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  5. Thanks I am now busy with the parity swap
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  6. The sign in screen has a "Troubleshoot" link, please press that and let us know what account you are trying to sign in with and what error message you get.
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  7. Most part, parity is the same. But the big difference is that ou explain, you can read data off remainig drives, event if all parity + 1 drives failed. It's at the cost of writes performance when Turbo Write is OFF, but this ability (to read the others drives) is so great. And there are multiple options to do ZFS in Unraid, FreeNAS/TrueNAS in a VM is an option. The ZFS plugin is another for example. That's why I prefer multiple arrays instead of ZFS
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  8. I used OpenELEC or LibreELEC as a VM a few years ago and passed through a GPU and an USB device with succes.
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  9. You can use the RCON to send messages to the users on the servers. Not strictly necessary... ark does not continuously write to the .ark files, you can just copy them out of the data directory and they will be current as of the last server tick, or the last "save world" command. https://github.com/CydFSA/A3C to see some examples.
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  10. If you are familiar with the container from @binhex then I recommend to stick to it, they do basically the same. @binhex containers are based on Arch, mine are based on Debian, I include also different languages with the container, don't know if you can change the language in the containers from @binhex. I've made the container multilingual because someone on the German sub forums asked for it if it's possible to make it German.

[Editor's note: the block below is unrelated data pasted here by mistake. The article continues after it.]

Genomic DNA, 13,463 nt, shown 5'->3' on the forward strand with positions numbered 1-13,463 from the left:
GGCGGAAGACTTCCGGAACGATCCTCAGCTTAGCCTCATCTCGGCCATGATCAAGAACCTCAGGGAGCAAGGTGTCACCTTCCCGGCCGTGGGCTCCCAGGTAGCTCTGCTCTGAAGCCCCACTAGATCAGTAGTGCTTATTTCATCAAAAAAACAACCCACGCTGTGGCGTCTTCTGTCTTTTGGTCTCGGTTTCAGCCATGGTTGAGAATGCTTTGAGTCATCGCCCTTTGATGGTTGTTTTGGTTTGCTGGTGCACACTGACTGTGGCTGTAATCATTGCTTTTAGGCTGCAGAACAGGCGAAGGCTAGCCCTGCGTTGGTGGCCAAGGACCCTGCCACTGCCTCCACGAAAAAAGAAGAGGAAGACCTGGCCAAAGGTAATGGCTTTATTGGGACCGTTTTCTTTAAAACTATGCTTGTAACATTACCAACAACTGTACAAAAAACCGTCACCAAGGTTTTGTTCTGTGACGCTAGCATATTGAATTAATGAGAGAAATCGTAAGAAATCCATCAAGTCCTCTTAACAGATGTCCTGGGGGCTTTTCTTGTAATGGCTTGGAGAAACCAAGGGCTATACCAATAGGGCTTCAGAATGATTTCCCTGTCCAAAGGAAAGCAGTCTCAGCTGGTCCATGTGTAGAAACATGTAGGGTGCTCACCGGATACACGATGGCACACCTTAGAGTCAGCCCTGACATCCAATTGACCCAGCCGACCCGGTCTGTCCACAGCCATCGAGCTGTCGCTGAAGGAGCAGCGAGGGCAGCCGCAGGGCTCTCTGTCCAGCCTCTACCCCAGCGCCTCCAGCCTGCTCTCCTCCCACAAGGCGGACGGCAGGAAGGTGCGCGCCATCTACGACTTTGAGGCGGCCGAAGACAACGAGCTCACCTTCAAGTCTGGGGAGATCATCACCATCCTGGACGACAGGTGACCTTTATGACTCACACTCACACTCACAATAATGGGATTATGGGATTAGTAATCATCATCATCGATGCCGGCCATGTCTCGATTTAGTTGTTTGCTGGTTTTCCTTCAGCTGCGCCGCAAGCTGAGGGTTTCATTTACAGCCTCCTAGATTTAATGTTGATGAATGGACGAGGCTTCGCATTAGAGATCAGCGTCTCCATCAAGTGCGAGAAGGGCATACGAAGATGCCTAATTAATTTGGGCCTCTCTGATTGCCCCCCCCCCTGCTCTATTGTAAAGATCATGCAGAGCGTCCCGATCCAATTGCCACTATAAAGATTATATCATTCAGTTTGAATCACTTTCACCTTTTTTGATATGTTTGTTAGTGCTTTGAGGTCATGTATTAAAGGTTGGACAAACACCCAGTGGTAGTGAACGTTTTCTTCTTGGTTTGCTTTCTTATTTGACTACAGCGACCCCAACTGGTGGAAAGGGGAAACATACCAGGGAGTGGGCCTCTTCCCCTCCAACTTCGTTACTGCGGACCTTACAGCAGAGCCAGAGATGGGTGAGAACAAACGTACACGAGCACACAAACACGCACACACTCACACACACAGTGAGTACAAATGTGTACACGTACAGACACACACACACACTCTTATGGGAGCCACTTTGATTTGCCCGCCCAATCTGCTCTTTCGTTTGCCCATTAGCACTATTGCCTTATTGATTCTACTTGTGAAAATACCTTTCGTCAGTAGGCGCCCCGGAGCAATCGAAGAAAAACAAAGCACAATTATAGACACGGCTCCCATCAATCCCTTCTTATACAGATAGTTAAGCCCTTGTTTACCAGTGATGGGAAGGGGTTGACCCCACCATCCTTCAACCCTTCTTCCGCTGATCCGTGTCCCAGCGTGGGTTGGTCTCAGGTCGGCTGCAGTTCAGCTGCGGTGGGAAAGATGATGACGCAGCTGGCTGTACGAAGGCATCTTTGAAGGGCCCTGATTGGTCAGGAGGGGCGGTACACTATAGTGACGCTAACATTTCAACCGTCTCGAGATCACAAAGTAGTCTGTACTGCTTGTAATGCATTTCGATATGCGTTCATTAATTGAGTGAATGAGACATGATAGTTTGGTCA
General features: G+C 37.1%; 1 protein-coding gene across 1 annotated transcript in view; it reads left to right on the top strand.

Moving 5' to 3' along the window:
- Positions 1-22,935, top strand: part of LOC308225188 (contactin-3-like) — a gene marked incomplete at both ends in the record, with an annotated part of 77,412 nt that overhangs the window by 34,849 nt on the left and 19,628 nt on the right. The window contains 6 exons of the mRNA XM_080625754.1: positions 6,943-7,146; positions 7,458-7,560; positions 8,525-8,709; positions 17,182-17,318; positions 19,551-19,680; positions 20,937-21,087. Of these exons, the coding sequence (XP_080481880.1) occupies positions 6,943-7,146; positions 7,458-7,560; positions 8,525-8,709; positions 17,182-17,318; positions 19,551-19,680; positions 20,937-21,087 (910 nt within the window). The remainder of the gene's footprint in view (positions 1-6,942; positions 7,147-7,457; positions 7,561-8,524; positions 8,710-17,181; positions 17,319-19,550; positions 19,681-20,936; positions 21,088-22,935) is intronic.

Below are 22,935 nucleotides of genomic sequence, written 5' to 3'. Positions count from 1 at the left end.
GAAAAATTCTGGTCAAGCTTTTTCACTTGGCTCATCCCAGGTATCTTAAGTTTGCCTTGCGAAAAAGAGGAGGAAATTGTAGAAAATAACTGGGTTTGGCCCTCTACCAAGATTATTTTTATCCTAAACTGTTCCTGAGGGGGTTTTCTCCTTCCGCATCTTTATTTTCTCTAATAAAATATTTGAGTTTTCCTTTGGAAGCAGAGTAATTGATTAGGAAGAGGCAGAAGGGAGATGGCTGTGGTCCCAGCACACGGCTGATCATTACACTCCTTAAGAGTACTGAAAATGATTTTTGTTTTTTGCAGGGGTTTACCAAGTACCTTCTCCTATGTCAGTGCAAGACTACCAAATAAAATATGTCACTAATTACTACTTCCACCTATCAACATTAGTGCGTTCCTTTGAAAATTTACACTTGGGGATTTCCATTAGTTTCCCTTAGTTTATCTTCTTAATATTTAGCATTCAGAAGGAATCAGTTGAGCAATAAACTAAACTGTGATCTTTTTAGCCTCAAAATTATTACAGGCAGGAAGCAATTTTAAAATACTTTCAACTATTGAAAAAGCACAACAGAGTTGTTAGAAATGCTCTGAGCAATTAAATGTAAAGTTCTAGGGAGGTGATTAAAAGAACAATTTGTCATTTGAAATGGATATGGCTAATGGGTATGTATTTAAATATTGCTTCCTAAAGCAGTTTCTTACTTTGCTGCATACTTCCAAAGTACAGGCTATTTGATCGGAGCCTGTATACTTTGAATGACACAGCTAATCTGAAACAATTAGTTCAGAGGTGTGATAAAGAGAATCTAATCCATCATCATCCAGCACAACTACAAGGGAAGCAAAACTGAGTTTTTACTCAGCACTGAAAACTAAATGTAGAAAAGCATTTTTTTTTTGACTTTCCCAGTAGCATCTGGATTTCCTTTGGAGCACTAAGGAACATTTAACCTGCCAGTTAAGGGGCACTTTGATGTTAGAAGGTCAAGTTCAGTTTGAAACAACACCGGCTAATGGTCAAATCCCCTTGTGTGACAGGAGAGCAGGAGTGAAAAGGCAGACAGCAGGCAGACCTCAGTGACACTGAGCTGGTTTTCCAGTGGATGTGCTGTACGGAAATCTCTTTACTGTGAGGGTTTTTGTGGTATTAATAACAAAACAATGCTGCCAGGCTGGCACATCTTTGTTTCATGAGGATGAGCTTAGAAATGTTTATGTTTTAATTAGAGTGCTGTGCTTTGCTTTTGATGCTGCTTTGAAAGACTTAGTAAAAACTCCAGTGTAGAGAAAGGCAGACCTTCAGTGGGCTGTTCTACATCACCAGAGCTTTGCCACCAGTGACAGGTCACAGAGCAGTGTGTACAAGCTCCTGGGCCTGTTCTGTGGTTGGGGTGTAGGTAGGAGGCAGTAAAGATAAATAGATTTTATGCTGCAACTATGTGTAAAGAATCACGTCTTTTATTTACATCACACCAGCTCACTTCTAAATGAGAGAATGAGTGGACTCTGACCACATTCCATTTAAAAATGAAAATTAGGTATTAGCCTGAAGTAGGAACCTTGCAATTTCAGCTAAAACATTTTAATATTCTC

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  11. You are a guru and a wizard all in one. You are very very intelligent @ghost82 thank you for all of your great advice!!! Unreal Much appreciated.
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  12. omfg sorry for wasting yout time .... the error was caused by my switch that was stuck in an update and was duing shit lol
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  13. You need a VM running on the server with the video card passed through to the VM and running Kodi there.
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  14. Thanks! Turns out things messed up further with all the back and forth and now I can't get the HD channels on either the PCI or the USB tuners. I'm beginning to suspect something is going on with the DVB-T2 provider(!). They have a reputation of malfunctions... will keep working on that.
    1 point
  15. Somewhat detracting from the conversation guys but what is meant by that statement is that while @nuhll was posting about one issue I saw in the logs similar entries to the ones I had. Unrelated conversations.
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  16. Noticed the lights don't come on after plugging in ethernet cable so I've replaced the motherboard and now it works properly. It was a defective motherboard. Thanks!
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  17. You only need to map '/dev/bus/usb' as a device and frigate will detect your TPU and only use that device. There is no need to change anything on that line on the template.
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  18. Tick the box saying Yes I want to do this and hit the Format button.
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  19. Good to have those explanations. Hopefully it will dispel some of the concerns about UPC or at least allow to continue the discussion on a better basis.
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  20. Yes. I did not even notice until you mentioned it, but my order record shows it is from HyperHawk. I would be upset about the switch (if it was a switch or hidden), except I got the 5yr factory warranty, so it is OK. Ordered Aug. 30, recvd Sept 6, warranty to Sept. 30, 2026. I think they go by mfg date plus 1 month to sell, plus 5 yr., or something similar. It is difficult to know if you are getting factory warranty, or dealer warranty which is more risky. In this case, if Seagate factory did not show for the serial number I received, I would have returned it. But it is scary since the listing does not say "factory" warranty. Is Exos an SMR? If it is not SMR, then that's one more reason it is a sweet spot for me.